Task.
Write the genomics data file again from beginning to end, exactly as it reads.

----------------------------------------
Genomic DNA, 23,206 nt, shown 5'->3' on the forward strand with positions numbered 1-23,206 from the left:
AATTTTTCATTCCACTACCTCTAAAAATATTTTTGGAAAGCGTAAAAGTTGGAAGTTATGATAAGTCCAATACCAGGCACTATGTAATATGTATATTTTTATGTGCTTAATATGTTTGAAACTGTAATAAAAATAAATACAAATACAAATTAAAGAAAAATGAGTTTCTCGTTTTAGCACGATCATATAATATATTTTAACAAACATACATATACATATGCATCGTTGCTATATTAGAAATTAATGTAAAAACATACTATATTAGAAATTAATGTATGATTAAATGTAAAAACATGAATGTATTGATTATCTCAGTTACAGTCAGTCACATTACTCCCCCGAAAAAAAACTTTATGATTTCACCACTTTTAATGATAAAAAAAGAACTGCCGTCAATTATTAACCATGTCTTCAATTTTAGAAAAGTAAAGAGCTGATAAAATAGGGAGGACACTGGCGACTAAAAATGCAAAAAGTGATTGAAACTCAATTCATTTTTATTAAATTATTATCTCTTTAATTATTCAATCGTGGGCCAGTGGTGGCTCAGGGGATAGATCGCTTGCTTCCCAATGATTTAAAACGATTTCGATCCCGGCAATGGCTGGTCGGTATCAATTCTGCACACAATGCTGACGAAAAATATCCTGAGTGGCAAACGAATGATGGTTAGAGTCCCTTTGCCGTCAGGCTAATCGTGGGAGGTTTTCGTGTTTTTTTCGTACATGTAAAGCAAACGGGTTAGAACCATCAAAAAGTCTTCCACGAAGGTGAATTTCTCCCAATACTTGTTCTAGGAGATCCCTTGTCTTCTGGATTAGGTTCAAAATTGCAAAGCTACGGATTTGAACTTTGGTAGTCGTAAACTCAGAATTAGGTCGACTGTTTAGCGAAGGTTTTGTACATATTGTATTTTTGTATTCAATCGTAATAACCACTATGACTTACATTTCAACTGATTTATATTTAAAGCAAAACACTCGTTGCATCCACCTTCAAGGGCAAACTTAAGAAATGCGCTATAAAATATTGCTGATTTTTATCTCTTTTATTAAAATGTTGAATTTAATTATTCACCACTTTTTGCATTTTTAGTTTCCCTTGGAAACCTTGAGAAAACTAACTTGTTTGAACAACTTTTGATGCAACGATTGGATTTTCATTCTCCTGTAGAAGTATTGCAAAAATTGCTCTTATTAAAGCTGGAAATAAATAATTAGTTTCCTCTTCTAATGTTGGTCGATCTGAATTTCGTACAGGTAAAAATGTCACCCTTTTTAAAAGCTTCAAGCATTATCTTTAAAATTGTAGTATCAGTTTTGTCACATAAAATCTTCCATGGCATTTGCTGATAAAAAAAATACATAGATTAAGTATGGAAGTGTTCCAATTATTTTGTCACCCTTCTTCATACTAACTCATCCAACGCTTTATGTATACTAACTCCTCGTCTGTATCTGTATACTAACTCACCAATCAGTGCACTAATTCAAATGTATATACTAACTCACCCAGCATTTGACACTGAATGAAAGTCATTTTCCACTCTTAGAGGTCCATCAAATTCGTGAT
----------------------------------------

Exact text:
Genomic DNA, 23,206 nt, shown 5'->3' on the forward strand with positions numbered 1-23,206 from the left:
AATTTTTCATTCCACTACCTCTAAAAATATTTTTGGAAAGCGTAAAAGTTGGAAGTTATGATAAGTCCAATACCAGGCACTATGTAATATGTATATTTTTATGTGCTTAATATGTTTGAAACTGTAATAAAAATAAATACAAATACAAATTAAAGAAAAATGAGTTTCTCGTTTTAGCACGATCATATAATATATTTTAACAAACATACATATACATATGCATCGTTGCTATATTAGAAATTAATGTAAAAACATACTATATTAGAAATTAATGTATGATTAAATGTAAAAACATGAATGTATTGATTATCTCAGTTACAGTCAGTCACATTACTCCCCCGAAAAAAAACTTTATGATTTCACCACTTTTAATGATAAAAAAAGAACTGCCGTCAATTATTAACCATGTCTTCAATTTTAGAAAAGTAAAGAGCTGATAAAATAGGGAGGACACTGGCGACTAAAAATGCAAAAAGTGATTGAAACTCAATTCATTTTTATTAAATTATTATCTCTTTAATTATTCAATCGTGGGCCAGTGGTGGCTCAGGGGATAGATCGCTTGCTTCCCAATGATTTAAAACGATTTCGATCCCGGCAATGGCTGGTCGGTATCAATTCTGCACACAATGCTGACGAAAAATATCCTGAGTGGCAAACGAATGATGGTTAGAGTCCCTTTGCCGTCAGGCTAATCGTGGGAGGTTTTCGTGTTTTTTTCGTACATGTAAAGCAAACGGGTTAGAACCATCAAAAAGTCTTCCACGAAGGTGAATTTCTCCCAATACTTGTTCTAGGAGATCCCTTGTCTTCTGGATTAGGTTCAAAATTGCAAAGCTACGGATTTGAACTTTGGTAGTCGTAAACTCAGAATTAGGTCGACTGTTTAGCGAAGGTTTTGTACATATTGTATTTTTGTATTCAATCGTAATAACCACTATGACTTACATTTCAACTGATTTATATTTAAAGCAAAACACTCGTTGCATCCACCTTCAAGGGCAAACTTAAGAAATGCGCTATAAAATATTGCTGATTTTTATCTCTTTTATTAAAATGTTGAATTTAATTATTCACCACTTTTTGCATTTTTAGTTTCCCTTGGAAACCTTGAGAAAACTAACTTGTTTGAACAACTTTTGATGCAACGATTGGATTTTCATTCTCCTGTAGAAGTATTGCAAAAATTGCTCTTATTAAAGCTGGAAATAAATAATTAGTTTCCTCTTCTAATGTTGGTCGATCTGAATTTCGTACAGGTAAAAATGTCACCCTTTTTAAAAGCTTCAAGCATTATCTTTAAAATTGTAGTATCAGTTTTGTCACATAAAATCTTCCATGGCATTTGCTGATAAAAAAAATACATAGATTAAGTATGGAAGTGTTCCAATTATTTTGTCACCCTTCTTCATACTAACTCATCCAACGCTTTATGTATACTAACTCCTCGTCTGTATCTGTATACTAACTCACCAATCAGTGCACTAATTCAAATGTATATACTAACTCACCCAGCATTTGACACTGAATGAAAGTCATTTTCCACTCTTAGAGGTCCATCAAATTCGTGAT